Love in the Slow Lane
An intense conversation between two young women that I overheard recently in a Little Old Tea Shop:
"Millie, I have never been so humiliated!"
"Have more tea, Jane, and tell me all."
"You know I have been seeing Joe this past month?"
"Yes, yes ... Slow Joe, we call him. Do go on, my dear."
"Slow Joe! You don't know the half of it, Millie! The word fast does not appear in his dictionary. Or if it does, he has never managed to read that far. He reads slow, he eats slow, he drives slow."
"You mean he drives the speed limit and chews food properly for good digestion?"
"All right, Jane. Sorry. Get to the humiliation part. That's what I want to hear about."
"Well, on our first date, we went to a restaurant. Joe read the menu at least three times before he could decide what to order. I had a shrimp salad. After the meal, which took a long, long time —"
"I know, Joe eats slow."
"After the meal, to pay the server, Joe counted out dollar bills for her. Now get this, Millie: he counted out the ones one by one by one by one. Then, for the tip, believe it or not, he sorted out pennies, nickels and dimes until he had seventy-four cents. Then he asked me for a penny."
"The word fast does not appear in his dictionary. Or if it does, he has never managed to read that far."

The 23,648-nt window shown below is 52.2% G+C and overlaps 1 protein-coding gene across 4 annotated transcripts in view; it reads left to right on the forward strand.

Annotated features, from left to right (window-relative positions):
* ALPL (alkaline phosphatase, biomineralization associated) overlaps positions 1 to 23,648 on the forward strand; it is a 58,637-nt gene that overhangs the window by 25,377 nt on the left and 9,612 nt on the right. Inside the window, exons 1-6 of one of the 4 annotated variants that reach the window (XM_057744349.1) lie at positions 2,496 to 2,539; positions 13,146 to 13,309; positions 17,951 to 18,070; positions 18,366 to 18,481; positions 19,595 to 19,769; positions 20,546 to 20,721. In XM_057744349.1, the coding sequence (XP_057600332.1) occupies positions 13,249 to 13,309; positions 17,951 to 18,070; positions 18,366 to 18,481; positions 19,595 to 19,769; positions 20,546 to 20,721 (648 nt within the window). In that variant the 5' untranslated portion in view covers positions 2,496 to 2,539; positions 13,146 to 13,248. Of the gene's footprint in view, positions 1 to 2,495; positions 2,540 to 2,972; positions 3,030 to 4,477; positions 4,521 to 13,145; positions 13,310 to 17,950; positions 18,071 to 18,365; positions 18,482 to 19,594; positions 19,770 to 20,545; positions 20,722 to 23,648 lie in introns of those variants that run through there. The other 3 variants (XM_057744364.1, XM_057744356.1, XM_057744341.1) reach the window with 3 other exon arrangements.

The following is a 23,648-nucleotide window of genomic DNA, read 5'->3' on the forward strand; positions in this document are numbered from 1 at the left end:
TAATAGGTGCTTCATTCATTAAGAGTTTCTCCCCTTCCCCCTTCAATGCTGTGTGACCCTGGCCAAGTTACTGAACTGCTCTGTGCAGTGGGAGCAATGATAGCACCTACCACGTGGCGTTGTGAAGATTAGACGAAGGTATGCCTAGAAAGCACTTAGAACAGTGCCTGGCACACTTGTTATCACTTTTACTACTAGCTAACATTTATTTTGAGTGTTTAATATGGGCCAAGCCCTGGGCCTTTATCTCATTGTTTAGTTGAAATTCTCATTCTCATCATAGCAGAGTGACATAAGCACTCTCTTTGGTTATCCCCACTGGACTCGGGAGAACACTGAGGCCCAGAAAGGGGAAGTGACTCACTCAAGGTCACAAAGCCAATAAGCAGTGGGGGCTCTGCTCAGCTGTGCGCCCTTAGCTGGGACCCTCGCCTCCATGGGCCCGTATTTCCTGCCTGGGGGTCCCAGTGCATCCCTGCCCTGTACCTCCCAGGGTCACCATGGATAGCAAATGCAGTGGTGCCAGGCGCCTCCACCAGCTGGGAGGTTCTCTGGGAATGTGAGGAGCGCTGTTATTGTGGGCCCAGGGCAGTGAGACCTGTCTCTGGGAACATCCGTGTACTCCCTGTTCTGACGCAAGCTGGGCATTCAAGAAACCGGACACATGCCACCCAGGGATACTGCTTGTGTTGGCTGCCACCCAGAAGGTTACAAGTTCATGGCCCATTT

"Oh, my! How humiliating!"
"That bothered me less than last Saturday's drive in the country. He brought some tuna fish sandwiches. Tuna fish sandwiches! We drove and drove. Finally, Joe pulled off the highway onto a dirt road. A quarter mile along, his car quit. 'Oh, oh,' Joe said. 'Looks like I'm out of gas.' I hardly had time to imagine what would happen next. Joe said, 'Wait here.' He got out of the car, pulled out a gas can and started back — walking slow. So there I sat, practically starving."
"What about those sandwiches?"
"I forgot about them. But it was so humiliating. He said he was out of gas. And he was out of gas!"
"Oh, my goodness, Jane! What next?"
"I took Joe to meet my Mom and Dad. Everyone loved the food, though my folks fidgeted while we waited for Joe to chew and chew his way through his meal. Afterward, we moved to the living room for coffee and a get-acquainted conversation. Finally, Dad offered Joe a job in his Auto Sales business. Real slow like, Joe said, 'No, thanks. I like the work I do.' Dad's face went beet red. Mine did, too, I was so humiliated."
"So, I gather you're not seeing Joe anymore?"
"Oh, but I am, Millie! I can't help it! I do love my Slow Joe! I love him so!"